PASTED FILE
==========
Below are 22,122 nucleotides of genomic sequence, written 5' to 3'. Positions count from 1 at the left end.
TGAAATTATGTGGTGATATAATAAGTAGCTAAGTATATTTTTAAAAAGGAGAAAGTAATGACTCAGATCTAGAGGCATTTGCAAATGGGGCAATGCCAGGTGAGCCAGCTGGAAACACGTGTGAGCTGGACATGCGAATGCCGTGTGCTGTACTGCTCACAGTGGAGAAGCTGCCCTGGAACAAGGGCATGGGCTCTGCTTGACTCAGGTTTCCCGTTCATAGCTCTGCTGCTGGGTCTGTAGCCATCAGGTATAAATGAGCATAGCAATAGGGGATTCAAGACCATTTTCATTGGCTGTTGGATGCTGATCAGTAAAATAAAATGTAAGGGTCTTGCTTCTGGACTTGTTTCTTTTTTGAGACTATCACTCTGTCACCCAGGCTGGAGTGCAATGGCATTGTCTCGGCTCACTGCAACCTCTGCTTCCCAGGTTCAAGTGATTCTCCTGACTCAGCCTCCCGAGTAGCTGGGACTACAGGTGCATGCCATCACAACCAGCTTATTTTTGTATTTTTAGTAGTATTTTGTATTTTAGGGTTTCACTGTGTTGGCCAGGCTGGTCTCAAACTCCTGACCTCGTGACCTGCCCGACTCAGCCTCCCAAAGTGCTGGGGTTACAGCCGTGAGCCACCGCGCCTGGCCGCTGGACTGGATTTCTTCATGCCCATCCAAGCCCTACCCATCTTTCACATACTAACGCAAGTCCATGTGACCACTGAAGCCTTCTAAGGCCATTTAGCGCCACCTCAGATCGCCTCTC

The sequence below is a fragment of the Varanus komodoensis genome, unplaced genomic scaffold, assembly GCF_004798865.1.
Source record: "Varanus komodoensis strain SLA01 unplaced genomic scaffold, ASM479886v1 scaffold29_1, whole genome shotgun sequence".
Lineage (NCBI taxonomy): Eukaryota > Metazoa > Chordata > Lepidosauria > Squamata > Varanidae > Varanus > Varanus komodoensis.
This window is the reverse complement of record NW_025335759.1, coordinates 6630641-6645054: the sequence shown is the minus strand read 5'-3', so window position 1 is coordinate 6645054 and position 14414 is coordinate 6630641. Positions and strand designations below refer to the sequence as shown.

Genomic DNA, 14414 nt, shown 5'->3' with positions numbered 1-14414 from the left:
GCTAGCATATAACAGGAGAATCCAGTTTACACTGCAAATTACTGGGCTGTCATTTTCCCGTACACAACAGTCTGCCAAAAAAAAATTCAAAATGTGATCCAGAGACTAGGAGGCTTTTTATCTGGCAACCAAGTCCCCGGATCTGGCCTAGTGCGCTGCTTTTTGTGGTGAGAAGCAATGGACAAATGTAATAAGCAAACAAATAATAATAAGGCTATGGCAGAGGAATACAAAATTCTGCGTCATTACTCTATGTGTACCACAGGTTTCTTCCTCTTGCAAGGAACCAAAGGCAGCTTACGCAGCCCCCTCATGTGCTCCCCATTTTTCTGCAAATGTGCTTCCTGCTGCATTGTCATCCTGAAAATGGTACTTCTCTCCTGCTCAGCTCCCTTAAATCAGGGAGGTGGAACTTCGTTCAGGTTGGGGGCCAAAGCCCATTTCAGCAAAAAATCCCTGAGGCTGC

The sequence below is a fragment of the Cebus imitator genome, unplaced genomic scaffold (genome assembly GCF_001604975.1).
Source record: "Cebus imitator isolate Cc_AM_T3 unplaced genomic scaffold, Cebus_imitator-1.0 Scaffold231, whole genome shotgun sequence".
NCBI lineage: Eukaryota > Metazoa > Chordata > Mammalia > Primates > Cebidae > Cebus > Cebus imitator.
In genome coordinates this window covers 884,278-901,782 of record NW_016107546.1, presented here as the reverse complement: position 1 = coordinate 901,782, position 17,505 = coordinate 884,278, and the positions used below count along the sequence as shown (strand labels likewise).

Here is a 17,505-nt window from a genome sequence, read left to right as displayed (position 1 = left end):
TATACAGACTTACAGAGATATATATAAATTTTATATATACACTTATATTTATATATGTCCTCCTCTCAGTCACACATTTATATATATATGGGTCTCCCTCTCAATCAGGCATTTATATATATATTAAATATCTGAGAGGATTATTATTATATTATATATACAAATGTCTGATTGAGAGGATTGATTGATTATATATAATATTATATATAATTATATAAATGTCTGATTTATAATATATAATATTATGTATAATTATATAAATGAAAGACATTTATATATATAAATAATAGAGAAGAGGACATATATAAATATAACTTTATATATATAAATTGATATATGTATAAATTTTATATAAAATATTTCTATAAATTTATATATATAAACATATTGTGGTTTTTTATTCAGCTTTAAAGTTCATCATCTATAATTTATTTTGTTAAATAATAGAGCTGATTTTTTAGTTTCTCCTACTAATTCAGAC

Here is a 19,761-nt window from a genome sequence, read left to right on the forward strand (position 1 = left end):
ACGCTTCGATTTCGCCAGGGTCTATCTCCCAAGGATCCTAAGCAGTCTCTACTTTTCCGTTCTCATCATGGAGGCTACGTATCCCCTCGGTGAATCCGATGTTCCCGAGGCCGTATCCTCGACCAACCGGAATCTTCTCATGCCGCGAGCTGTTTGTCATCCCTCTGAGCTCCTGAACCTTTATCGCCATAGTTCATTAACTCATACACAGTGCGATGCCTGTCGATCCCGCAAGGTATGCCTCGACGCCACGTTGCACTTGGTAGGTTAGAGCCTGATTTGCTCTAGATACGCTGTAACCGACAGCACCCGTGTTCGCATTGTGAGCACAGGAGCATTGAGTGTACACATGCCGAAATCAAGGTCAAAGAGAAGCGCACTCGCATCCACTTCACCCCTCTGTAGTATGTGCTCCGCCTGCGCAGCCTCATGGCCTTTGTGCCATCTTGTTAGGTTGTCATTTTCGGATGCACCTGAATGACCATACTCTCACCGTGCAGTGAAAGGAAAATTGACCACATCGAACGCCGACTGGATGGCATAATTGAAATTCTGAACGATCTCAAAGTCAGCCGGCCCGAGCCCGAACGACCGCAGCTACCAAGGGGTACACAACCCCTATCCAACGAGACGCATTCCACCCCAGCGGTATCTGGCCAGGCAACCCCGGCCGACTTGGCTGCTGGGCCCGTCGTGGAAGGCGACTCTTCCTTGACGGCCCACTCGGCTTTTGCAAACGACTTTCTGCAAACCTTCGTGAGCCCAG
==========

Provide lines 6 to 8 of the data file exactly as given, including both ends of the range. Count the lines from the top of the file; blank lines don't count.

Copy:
This window is the reverse complement of record NW_025335759.1, coordinates 6630641-6645054: the sequence shown is the minus strand read 5'-3', so window position 1 is coordinate 6645054 and position 14414 is coordinate 6630641. Positions and strand designations below refer to the sequence as shown.

Genomic DNA, 14414 nt, shown 5'->3' with positions numbered 1-14414 from the left:
GCTAGCATATAACAGGAGAATCCAGTTTACACTGCAAATTACTGGGCTGTCATTTTCCCGTACACAACAGTCTGCCAAAAAAAAATTCAAAATGTGATCCAGAGACTAGGAGGCTTTTTATCTGGCAACCAAGTCCCCGGATCTGGCCTAGTGCGCTGCTTTTTGTGGTGAGAAGCAATGGACAAATGTAATAAGCAAACAAATAATAATAAGGCTATGGCAGAGGAATACAAAATTCTGCGTCATTACTCTATGTGTACCACAGGTTTCTTCCTCTTGCAAGGAACCAAAGGCAGCTTACGCAGCCCCCTCATGTGCTCCCCATTTTTCTGCAAATGTGCTTCCTGCTGCATTGTCATCCTGAAAATGGTACTTCTCTCCTGCTCAGCTCCCTTAAATCAGGGAGGTGGAACTTCGTTCAGGTTGGGGGCCAAAGCCCATTTCAGCAAAAAATCCCTGAGGCTGC